Another fun part of teaching 4th year students over here is, unlike ‘Murica, they can go out and drink (legal age is 18 here) and I have had plenty of slightly uncomfortable run-ins on the weekend when all I wanted was to drink a beer and dance like a foreigner (e.g. dancing at all) without my whole school knowing about it on Monday. That being said, there are days when I head into the center and don’t see anyone I know (though it’s getting rarer the longer I’m there), which means I can blend in when I want to experience a level of normalcy. In the wonderland that is Prilep we also have 8 EVS volunteers. These are European volunteers who, in our city, come from Portugal, Spain, and France. We spend a lot of time playing Mario Kart and eating food stuffs with these people and it adds a layer of cultural weirdness that I find enjoyable. A few weeks ago one of the French volunteer’s friends came through and when they left they told her something to the effect of ‘damn those Americans sure were fun; I thought they were all supposed to be lame.’ (If you’re not paying attention I need you to understand this brag: I convinced French folks that Americans are awesome. You’re welcome.) Our core group includes me, the three other American volunteers living in Prilep, a few of the EVS, and about 3 or 4 Macedonians that we inherited from previous volunteers. They’re a great inheritance and I am consistently thankful that we have such a diverse group of awesome folks.

So basically what I’m saying is if you come visit Beka, you should demand to be taken to Prilep. It’s a great counter point to the village life that she experiences day-to-day and we’ll take you up to Marko Kuli (Marko’s Towers) and have a picnic with the cows and the goats. Trust me, you’ll enjoy it.

[Editor’s note: Susan is wearing the Alabama jersey and leads off our IST (in-service training, probably?) verse. When they surprised us with a language presentation requirement, we said, “Duh, music video,” and wore whatever we had. She and I went jerseys, because of course Alex Morgan. #USA.]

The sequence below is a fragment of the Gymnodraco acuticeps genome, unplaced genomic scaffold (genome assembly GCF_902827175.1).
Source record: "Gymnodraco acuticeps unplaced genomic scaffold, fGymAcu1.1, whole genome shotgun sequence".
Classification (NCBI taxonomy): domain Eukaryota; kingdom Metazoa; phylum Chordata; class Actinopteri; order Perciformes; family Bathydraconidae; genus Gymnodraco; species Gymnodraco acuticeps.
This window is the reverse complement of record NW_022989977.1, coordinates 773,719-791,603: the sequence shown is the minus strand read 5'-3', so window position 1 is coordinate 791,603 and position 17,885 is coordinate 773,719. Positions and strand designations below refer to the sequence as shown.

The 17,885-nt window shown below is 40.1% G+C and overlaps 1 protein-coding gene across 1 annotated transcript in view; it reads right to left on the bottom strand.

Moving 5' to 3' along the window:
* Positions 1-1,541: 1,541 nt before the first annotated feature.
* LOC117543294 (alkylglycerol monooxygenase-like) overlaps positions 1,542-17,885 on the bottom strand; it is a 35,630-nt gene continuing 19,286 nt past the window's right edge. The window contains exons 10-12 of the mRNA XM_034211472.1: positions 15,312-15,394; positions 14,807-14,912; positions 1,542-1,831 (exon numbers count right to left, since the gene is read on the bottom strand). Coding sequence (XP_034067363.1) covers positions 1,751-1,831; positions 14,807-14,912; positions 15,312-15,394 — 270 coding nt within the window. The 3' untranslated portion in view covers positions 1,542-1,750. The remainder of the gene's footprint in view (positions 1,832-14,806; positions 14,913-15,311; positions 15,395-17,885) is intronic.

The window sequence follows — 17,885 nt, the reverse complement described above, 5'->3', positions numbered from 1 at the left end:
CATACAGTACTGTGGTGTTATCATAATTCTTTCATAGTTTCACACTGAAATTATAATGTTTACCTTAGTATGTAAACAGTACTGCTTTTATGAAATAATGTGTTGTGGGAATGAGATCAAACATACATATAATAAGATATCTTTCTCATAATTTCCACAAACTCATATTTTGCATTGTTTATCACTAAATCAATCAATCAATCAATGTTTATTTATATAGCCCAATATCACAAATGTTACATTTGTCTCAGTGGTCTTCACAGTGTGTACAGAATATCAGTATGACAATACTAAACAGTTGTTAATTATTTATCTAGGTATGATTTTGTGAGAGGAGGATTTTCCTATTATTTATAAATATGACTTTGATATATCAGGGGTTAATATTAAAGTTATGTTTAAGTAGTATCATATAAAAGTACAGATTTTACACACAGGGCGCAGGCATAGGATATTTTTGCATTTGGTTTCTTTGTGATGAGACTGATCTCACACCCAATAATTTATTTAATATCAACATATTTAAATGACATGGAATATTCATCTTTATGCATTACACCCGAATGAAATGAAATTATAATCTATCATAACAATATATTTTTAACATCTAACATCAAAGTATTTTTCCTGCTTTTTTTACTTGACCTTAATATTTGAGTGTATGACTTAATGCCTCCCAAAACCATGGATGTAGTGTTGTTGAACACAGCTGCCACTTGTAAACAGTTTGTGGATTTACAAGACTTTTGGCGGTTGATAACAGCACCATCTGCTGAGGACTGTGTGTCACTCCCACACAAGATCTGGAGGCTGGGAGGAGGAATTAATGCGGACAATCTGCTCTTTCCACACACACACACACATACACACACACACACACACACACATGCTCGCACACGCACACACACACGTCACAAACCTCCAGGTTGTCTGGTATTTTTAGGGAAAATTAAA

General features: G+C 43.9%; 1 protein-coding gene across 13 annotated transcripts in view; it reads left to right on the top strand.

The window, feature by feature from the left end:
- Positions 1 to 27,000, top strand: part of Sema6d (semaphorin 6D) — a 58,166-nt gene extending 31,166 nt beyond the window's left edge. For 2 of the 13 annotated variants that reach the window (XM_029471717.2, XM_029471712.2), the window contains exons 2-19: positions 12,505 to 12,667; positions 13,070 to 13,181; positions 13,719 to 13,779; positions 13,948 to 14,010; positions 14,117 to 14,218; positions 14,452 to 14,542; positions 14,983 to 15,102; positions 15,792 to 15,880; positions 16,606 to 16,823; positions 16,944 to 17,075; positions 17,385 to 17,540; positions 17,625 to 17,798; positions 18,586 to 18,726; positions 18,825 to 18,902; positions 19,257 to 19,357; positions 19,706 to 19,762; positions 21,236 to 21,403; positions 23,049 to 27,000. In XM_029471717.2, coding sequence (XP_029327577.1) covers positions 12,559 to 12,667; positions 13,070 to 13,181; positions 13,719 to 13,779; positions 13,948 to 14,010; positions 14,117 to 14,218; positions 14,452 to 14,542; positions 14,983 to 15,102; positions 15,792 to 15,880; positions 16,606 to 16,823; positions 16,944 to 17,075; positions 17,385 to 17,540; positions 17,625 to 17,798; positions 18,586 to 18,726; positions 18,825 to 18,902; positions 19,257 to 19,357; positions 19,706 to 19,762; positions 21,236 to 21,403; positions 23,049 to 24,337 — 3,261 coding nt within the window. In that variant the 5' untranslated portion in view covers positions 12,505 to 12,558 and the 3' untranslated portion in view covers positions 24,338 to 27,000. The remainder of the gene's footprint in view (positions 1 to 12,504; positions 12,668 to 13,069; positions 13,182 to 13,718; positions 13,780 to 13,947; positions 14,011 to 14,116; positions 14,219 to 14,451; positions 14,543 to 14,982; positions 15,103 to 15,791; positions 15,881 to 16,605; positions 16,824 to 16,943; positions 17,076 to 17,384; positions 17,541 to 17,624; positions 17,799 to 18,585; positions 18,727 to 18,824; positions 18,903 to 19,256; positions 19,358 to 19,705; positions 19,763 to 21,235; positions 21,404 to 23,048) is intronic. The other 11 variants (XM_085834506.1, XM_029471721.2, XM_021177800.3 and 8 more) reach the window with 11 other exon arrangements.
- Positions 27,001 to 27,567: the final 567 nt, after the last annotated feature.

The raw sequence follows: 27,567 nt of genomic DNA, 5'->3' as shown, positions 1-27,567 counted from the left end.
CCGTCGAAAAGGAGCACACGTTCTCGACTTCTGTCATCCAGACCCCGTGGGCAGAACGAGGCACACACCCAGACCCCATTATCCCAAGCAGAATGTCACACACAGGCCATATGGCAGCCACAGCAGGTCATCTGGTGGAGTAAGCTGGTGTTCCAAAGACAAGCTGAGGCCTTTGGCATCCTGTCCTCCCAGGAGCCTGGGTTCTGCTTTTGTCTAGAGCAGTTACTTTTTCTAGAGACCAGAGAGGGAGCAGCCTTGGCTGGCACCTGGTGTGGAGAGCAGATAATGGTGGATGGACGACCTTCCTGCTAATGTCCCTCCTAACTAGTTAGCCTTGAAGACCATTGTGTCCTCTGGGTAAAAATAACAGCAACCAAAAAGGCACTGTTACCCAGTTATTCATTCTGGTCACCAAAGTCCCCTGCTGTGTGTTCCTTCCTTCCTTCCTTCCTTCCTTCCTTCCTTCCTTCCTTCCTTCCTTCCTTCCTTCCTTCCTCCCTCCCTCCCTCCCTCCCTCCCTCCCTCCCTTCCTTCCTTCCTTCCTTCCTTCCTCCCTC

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4 thoughts on “Guest Blog: Susan and Prilep

  1. Parts of Susan’s description of Prilep reminded me of Scranton, except for the donkey carts (though it wouldn’t necessarily surprise me). And your Alex Morgan reference made me wonder what interest there is in the Women’s World Cup there. Hopefully more than here, where the US/Sweden match was on TV in the newsroom, and the only comments were the usual, “Another exciting 0-0 tie.” But I thought it was exciting — and I was 20 feet from the TV, with no sound, and working at the time. Stupid Americans. Also, I love the video, from which I learned that the word for “repeat” apparently sounds a lot like “Bull Durham.”

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    • Well, sadly the World Cup games are on in the middle of the night, which means this baba usually catches up the next day. I haven’t heard any local interest. And don’t count Scranton our on donkey carts. You never know. I feel like West Side would be down with donkey carts. Ask Kat-o-leen.

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  2. Pingback: Macedon-iversary: One year | Rebekah Writes